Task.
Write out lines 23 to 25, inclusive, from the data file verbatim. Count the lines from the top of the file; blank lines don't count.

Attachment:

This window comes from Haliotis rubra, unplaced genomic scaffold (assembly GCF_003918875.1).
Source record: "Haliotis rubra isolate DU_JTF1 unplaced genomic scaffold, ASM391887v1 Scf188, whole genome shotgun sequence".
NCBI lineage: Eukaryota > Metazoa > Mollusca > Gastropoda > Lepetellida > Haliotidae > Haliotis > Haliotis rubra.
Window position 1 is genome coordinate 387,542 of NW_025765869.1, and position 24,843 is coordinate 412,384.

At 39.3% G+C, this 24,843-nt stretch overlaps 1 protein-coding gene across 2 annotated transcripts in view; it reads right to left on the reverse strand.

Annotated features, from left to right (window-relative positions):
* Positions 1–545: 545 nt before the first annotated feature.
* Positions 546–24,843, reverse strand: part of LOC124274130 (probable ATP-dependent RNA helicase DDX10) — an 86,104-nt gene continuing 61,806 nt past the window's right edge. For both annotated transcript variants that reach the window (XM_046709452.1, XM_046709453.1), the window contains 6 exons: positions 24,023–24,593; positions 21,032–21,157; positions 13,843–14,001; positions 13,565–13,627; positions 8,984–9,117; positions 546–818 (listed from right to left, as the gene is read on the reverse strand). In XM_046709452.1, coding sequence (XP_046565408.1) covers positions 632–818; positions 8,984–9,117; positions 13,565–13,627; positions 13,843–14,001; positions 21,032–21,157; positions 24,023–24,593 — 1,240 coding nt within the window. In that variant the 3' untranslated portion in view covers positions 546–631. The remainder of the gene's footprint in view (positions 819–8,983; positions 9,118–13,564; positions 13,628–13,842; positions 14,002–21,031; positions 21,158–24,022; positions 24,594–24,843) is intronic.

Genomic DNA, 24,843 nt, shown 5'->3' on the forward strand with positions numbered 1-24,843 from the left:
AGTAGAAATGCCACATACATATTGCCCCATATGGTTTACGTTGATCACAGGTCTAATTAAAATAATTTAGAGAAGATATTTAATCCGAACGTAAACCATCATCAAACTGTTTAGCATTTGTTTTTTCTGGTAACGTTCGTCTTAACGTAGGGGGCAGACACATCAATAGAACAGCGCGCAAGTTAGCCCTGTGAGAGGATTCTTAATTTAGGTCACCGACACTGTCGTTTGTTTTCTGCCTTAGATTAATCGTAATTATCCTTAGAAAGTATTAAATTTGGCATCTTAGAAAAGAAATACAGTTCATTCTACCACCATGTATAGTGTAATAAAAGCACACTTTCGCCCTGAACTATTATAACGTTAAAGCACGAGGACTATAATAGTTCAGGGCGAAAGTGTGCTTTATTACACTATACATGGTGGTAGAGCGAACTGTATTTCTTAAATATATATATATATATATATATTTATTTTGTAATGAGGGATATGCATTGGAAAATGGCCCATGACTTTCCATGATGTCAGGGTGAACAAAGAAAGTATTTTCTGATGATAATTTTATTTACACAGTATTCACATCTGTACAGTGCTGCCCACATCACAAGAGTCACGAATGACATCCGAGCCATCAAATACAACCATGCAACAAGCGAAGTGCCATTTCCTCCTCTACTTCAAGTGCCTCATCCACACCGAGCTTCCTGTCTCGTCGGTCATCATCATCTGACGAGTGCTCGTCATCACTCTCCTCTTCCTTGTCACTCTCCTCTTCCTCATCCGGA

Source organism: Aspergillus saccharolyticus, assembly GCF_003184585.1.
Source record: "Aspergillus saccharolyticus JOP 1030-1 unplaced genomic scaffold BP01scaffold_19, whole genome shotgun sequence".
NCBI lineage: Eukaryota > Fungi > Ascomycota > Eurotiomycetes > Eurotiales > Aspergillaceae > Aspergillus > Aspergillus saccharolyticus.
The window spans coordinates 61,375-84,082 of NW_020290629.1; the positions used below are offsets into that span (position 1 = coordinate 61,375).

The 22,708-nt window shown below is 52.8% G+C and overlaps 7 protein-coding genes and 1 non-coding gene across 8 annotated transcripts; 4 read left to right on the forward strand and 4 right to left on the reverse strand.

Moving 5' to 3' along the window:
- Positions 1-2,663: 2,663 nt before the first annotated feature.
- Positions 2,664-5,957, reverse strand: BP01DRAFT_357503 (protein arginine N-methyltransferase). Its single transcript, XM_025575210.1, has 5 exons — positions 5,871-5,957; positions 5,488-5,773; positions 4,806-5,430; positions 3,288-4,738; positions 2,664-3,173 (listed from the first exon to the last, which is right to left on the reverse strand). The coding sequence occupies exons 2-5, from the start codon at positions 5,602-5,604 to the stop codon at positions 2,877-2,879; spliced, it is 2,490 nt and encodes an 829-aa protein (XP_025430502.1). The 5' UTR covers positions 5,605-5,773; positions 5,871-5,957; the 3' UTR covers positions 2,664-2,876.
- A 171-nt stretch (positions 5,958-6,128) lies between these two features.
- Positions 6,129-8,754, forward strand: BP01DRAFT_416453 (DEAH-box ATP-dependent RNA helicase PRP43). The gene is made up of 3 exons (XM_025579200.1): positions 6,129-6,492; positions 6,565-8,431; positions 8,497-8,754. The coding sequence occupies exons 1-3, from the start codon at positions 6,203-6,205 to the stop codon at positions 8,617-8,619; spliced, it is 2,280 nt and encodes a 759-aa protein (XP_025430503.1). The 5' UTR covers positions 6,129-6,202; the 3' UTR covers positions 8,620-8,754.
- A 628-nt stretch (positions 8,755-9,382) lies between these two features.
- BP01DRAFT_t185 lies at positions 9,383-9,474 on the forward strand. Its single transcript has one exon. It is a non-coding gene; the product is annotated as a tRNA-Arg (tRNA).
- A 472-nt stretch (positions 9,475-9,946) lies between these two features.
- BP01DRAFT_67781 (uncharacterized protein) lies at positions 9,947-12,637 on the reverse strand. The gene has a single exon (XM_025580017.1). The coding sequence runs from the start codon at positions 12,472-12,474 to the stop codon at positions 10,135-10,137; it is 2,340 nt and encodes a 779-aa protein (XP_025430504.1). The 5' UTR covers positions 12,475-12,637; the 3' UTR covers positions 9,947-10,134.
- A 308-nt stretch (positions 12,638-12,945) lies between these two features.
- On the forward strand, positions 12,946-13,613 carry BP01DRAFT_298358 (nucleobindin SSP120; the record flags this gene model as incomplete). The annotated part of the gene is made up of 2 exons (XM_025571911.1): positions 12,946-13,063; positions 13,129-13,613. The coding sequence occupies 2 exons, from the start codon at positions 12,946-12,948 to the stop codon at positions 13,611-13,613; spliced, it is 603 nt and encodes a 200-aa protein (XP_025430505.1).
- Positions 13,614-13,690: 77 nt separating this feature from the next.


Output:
- A 472-nt stretch (positions 9,475-9,946) lies between these two features.
- BP01DRAFT_67781 (uncharacterized protein) lies at positions 9,947-12,637 on the reverse strand. The gene has a single exon (XM_025580017.1). The coding sequence runs from the start codon at positions 12,472-12,474 to the stop codon at positions 10,135-10,137; it is 2,340 nt and encodes a 779-aa protein (XP_025430504.1). The 5' UTR covers positions 12,475-12,637; the 3' UTR covers positions 9,947-10,134.
- A 308-nt stretch (positions 12,638-12,945) lies between these two features.